Sources of variance in BC mass measurements from a small marine engine: Influence of the instruments, fuels and loads. Jiang, Y., Yang, J., Gagné, S., Chan, T., W., Thomson, K., Fofie, E., Cary, R., A., Rutherford, D., Comer, B., Swanson, J., Lin, Y., Van Rooy, P., Asa-Awuku, A., Jung, H., Barsanti, K., Karavalakis, G., Cocker, D., Durbin, T., D., Miller, J., W., & Johnson, K., C. Atmospheric Environment, 182:128-137, Pergamon, 6, 2018.
Sources of variance in BC mass measurements from a small marine engine: Influence of the instruments, fuels and loads [link]Website  abstract   bibtex   
Knowledge of black carbon (BC) emission factors from ships is important from human health and environmental perspectives. A study of instruments measuring BC and fuels typically used in marine operation was carried out on a small marine engine. Six analytical methods measured the BC emissions in the exhaust of the marine engine operated at two load points (25% and 75%) while burning one of three fuels: a distillate marine (DMA), a low sulfur, residual marine (RMB-30) and a high-sulfur residual marine (RMG-380). The average emission factors with all instruments increased from 0.08 to 1.88 gBC/kg fuel in going from 25 to 75% load. An analysis of variance (ANOVA) tested BC emissions against instrument, load, and combined fuel properties and showed that both engine load and fuels had a statistically significant impact on BC emission factors. While BC emissions were impacted by the fuels used, none of the fuel properties investigated (sulfur content, viscosity, carbon residue and CCAI) was a primary driver for BC emissions. Of the two residual fuels, RMB-30 with the lower sulfur content, lower viscosity and lower residual carbon, had the highest BC emission factors. BC emission factors determined with the different instruments showed a good correlation with the PAS values with correlation coefficients R2 >0.95. A key finding of this research is the relative BC measured values were mostly independent of load and fuel, except for some instruments in certain fuel and load combinations.
@article{
 title = {Sources of variance in BC mass measurements from a small marine engine: Influence of the instruments, fuels and loads},
 type = {article},
 year = {2018},
 identifiers = {[object Object]},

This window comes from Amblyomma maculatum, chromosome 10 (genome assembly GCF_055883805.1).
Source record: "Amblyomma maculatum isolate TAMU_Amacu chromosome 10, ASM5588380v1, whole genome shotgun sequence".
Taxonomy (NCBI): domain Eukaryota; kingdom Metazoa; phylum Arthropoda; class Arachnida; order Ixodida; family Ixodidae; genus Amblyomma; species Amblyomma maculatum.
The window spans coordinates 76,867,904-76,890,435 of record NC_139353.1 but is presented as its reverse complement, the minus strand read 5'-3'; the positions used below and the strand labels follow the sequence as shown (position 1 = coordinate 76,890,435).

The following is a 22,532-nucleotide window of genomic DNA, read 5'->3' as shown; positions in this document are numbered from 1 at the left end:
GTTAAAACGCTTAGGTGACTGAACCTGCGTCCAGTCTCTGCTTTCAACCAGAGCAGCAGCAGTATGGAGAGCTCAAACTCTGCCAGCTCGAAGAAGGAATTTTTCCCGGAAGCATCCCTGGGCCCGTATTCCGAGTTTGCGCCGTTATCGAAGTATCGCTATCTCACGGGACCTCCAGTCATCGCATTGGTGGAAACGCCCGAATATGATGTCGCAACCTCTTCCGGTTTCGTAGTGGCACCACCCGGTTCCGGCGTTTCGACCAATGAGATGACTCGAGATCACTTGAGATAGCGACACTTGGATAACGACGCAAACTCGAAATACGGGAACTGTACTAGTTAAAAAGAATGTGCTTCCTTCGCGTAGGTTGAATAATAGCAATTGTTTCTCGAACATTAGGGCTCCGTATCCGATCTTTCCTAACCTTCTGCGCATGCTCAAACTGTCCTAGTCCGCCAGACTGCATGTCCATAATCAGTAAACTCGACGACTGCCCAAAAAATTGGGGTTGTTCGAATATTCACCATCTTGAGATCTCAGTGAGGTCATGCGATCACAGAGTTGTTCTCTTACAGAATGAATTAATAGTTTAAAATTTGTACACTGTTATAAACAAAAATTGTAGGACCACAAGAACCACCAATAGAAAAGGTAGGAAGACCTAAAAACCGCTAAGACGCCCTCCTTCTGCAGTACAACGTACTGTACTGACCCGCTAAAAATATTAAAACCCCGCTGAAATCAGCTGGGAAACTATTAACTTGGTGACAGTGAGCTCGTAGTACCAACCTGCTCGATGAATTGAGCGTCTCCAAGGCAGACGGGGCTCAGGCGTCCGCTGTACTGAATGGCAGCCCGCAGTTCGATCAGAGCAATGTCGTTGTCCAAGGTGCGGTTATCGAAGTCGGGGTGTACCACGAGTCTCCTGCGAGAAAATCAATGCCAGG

pages = {128-137},
 volume = {182},
 websites = {https://www.sciencedirect.com/science/article/abs/pii/S135223101830147X},
 month = {6},
 publisher = {Pergamon},
 day = {1},
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 abstract = {Knowledge of black carbon (BC) emission factors from ships is important from human health and environmental perspectives. A study of instruments measuring BC and fuels typically used in marine operation was carried out on a small marine engine. Six analytical methods measured the BC emissions in the exhaust of the marine engine operated at two load points (25% and 75%) while burning one of three fuels: a distillate marine (DMA), a low sulfur, residual marine (RMB-30) and a high-sulfur residual marine (RMG-380). The average emission factors with all instruments increased from 0.08 to 1.88 gBC/kg fuel in going from 25 to 75% load. An analysis of variance (ANOVA) tested BC emissions against instrument, load, and combined fuel properties and showed that both engine load and fuels had a statistically significant impact on BC emission factors. While BC emissions were impacted by the fuels used, none of the fuel properties investigated (sulfur content, viscosity, carbon residue and CCAI) was a primary driver for BC emissions. Of the two residual fuels, RMB-30 with the lower sulfur content, lower viscosity and lower residual carbon, had the highest BC emission factors. BC emission factors determined with the different instruments showed a good correlation with the PAS values with correlation coefficients R2 >0.95. A key finding of this research is the relative BC measured values were mostly independent of load and fuel, except for some instruments in certain fuel and load combinations.},
 bibtype = {article},
 author = {Jiang, Yu and Yang, Jiacheng and Gagné, Stéphanie and Chan, Tak W. and Thomson, Kevin and Fofie, Emmanuel and Cary, Robert A. and Rutherford, Dan and Comer, Bryan and Swanson, Jacob and Lin, Yue and Van Rooy, Paul and Asa-Awuku, Akua and Jung, Heejung and Barsanti, Kelley and Karavalakis, Georgios and Cocker, David and Durbin, Thomas D. and Miller, J. Wayne and Johnson, Kent C.},
 journal = {Atmospheric Environment}
}

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